Earlier this year blogosphere was abuzz reviewing or mostly criticizing a new publication with all vigor and disdain. When almost everyone had their knives out condemning a treatise which eulogized the Chinese way of harsh parenting, it caught my curiosity and getting my hands on this book soon became my priority. Battle Hymn of Tiger Mother was unavailable in bookstores of Muscat and Bangalore; so when I was just about to give up hope I suddenly got lucky with a store in Gurgaon which had a copy left
Now some may be puzzled as to what a book on parenting has got to do with me, after all someone who is looking to find a bride for himself should not plan too ahead also. But then parenting is a sensitive and delicate topic which touches all of us in a very subtle way, only those born of a cloning experiment can be counted out. While reading Amy Chua’s book last night one line caught my fancy where in she says that no matter what you do your children will someday grow up only to resent you, maybe Ms Chua has a point there for she makes no bones on how she adopted an extreme and maybe cruel parenting form to groom her two daughters. Her daughters were tortured to concentrate excessively on academics, never allowed sleepovers, grilled with music lessons even on holidays, called garbage in public, made to study to be two classes ahead in math…in short get perfection no matter what it takes. Amy Chua however defends her actions on her website “My book has been controversial. Many people have misunderstood it. If I could push a magic button and choose either happiness or success for my children, I’d choose happiness in a second. But I don’t think it’s as simple as that; it can be a tough world out there, and true self-esteem has to be earned”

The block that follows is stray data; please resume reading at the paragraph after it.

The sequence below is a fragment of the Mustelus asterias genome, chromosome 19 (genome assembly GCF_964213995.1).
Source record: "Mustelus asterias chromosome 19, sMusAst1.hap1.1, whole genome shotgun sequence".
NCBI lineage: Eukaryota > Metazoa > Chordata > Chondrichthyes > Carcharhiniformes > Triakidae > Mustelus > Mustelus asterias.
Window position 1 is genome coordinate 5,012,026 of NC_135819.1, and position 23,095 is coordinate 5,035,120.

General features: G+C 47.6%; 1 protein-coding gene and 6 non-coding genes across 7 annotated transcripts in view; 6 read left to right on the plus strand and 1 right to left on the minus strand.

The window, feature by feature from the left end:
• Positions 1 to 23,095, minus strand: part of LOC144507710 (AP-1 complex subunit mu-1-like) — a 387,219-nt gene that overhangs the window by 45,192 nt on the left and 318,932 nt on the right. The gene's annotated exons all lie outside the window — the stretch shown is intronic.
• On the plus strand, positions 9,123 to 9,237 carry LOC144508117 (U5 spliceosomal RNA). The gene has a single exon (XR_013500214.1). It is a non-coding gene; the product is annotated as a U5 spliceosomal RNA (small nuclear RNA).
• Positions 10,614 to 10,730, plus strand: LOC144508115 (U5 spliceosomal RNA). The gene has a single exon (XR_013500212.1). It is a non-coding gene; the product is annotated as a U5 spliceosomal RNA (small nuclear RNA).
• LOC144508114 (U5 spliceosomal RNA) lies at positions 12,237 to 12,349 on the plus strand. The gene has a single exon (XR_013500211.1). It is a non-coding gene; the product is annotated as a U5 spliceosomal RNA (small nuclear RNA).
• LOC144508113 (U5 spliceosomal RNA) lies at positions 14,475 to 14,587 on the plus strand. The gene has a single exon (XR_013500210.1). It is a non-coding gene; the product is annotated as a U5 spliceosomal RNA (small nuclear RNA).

When this book initially came out it raised controversy, not only in US but also in India with many mothers getting insecure on whether they are doing their best for their young ones or did they do enough for the grown-up ones. Surprisingly I did not feel much emotion while reading the book, maybe I am not a parent so will never feel those pangs and also because I grew up in a very lonely way. In a way I found myself supporting the Chinese parenting way, believe me this is much better than a world where no one trusts or speaks with each other. However this does not imply a license to suffocate your children or deny them freedom so as to maintain a complete control on their lives all the time. I have been denied many freedoms while growing up, scars of which still haunt me no end and I would certainly not like any one else to go through what I did or maybe many others are still undergoing in many Indian households.
Perhaps what Amy Chua forgets in her lucidly written book is that strict parenting at times breeds hatred and resentment. In her book her younger daughter rebels and shows the light of the day to her strict mother, but what if she had bottled up those feelings and later in life simply drifted away? A prime reason for me moving out of India was to be away from the restricted environs that I had been subjected to all my life; I knew that moving anywhere within India also may not solve my issue for I seriously need to break away and even after coming to this sweltering country at times the past continues to haunt me. Self esteem and respect are basic human rights and when a child is denied them by his own kin, self-confidence can get irreparably punctured thereby denting own self worth for many years to come
Being a parent is not easy and I recognize that; no matter what you do someone will say you could have done better or worse someone may lament or even curse your well-intentioned actions. But then to be a good parent it is important to be a good human being first, its only in fables that I find sages being born to dacoits.